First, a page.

'After WWII, Israel can't be expected to sit meekly'

Polish FM Sikorski tells Jewish forum that Poland committed to Israel's security, but objects to settlements.

June 5, 2013 05:09
2 minute read.
Polish Foreign Minister Radoslaw Sikorski

Radoslaw Sikorski 370. (photo credit: REUTERS)

Polish Foreign Minister Radoslaw Sikorski declared his support this week for Israel’s right to defend itself from military aggression, recalled the tragic loss of Poland’s three million Jewish citizens during World War II and stressed his country’s commitment to the renewal of Jewish life there.

Speaking at the American Jewish Committee’s Global Forum in Washington, he began by underlining the good and stable relations between the AJC and Poland.

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“The American Jewish Committee has been a great friend of Poland’s,” he said. “You were right there with us as we rejoined the West, NATO and then the European Union. We noticed and we remember. Thank you from the bottom of my heart.”

Discussing the Jewish community in Poland during World War II, he noted that “three million Polish Catholics and three million Polish Jews were murdered, which means that 90 percent of Catholics survived and 90% of Jews perished, because Polish Catholics were second in line for extermination. Poland’s great, fine Jewish community was almost obliterated.”

He then stressed his country’s commitment to Israel’s security, but said that Poland did not feel obligated to support every move Israel made and that it objected to Jewish settlements in the Palestinian territories.

“Poland’s basic policy on Israel is principled and unambiguous,” he said. “Poland affirms Israel’s right to exist within secure borders. Poland affirms Israel’s right to defend itself. After what happened in World War II to Poland and to the Jewish community in Poland and across Europe, no one should expect today’s Israel to sit meekly and wait to be attacked.”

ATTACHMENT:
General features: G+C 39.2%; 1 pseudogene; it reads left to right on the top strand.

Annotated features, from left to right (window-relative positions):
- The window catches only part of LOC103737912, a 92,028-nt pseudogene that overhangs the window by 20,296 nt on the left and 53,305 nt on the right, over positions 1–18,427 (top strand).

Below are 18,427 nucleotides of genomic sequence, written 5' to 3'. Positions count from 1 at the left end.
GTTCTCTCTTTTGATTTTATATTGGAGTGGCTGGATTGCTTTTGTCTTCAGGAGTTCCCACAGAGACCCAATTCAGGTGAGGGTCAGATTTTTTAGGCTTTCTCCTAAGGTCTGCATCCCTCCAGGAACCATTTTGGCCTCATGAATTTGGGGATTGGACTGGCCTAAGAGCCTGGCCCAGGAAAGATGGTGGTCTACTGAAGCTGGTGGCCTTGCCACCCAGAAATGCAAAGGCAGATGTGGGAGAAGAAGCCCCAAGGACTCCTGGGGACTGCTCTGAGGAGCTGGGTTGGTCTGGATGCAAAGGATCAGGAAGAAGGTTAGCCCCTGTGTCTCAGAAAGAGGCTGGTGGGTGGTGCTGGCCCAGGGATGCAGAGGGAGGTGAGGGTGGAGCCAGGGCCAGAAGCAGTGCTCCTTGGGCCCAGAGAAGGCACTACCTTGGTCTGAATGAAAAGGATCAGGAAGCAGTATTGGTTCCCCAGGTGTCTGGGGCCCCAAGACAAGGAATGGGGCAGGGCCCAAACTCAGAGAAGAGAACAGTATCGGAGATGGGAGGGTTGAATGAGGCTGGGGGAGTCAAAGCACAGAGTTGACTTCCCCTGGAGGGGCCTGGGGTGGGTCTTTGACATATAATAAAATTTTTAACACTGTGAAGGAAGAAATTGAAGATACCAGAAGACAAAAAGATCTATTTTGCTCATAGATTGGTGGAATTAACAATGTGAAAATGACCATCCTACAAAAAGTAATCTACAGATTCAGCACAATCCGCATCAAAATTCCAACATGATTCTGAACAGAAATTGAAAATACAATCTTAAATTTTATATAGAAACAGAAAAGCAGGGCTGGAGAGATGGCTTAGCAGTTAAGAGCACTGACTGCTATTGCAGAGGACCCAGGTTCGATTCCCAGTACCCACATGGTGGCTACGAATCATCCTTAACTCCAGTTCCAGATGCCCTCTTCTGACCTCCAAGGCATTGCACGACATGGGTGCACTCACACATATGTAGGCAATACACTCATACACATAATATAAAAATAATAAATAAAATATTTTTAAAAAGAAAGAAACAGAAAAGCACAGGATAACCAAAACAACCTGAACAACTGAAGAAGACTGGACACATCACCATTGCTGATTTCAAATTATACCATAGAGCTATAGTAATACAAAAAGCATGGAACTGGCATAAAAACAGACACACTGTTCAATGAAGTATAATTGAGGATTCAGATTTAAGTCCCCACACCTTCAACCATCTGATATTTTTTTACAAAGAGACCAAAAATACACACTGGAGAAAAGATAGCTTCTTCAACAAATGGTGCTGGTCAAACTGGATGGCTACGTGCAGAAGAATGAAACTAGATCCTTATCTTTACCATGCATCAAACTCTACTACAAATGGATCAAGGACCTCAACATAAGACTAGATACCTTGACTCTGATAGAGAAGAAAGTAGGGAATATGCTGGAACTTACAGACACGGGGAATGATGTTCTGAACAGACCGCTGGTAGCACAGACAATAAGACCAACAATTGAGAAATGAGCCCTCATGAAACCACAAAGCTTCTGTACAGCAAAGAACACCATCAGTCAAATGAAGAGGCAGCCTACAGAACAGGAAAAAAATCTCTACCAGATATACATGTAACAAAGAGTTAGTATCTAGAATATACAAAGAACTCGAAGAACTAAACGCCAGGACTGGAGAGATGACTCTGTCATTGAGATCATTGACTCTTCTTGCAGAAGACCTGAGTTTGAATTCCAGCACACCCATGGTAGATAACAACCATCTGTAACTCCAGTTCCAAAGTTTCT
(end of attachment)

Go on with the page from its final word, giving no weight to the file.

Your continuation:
However, he continued, “a wise Israel will think about helping the Palestinians achieve the same. Poland doesn’t, and need not, support everything Israel does to maintain its security, or its handling of Palestinian issues. We don’t support the Israeli settlements in the Palestinian territories. However, we completely reject and resist Islamic extremism.”

Sikorski concluded his speech by telling the 1,500 delegates about Warsaw’s new Museum of the History of Polish Jews, which opened in April, and about the revival of Jewish life in his country in recent years.

“Poland today is free, strong, and getting stronger. With great freedom comes great responsibility,” he said. “Part of this responsibility lies in making sure that today’s Jewish community in Poland is safe, welcome and respected.”

The museum, he said, “has been built in the heart of the former Warsaw Ghetto area on land donated by the city of Warsaw. The building has been paid for from Polish public funds. It’s going to be a world-class center for Jewish history and culture.”

He also noted the establishment of Jewish festivals and events across the country, adding, “We support today’s Jewish community in Poland, and we honor Poland’s historic Jewish community – not just for how it died, but for how it lived and how it is coming back to life.”

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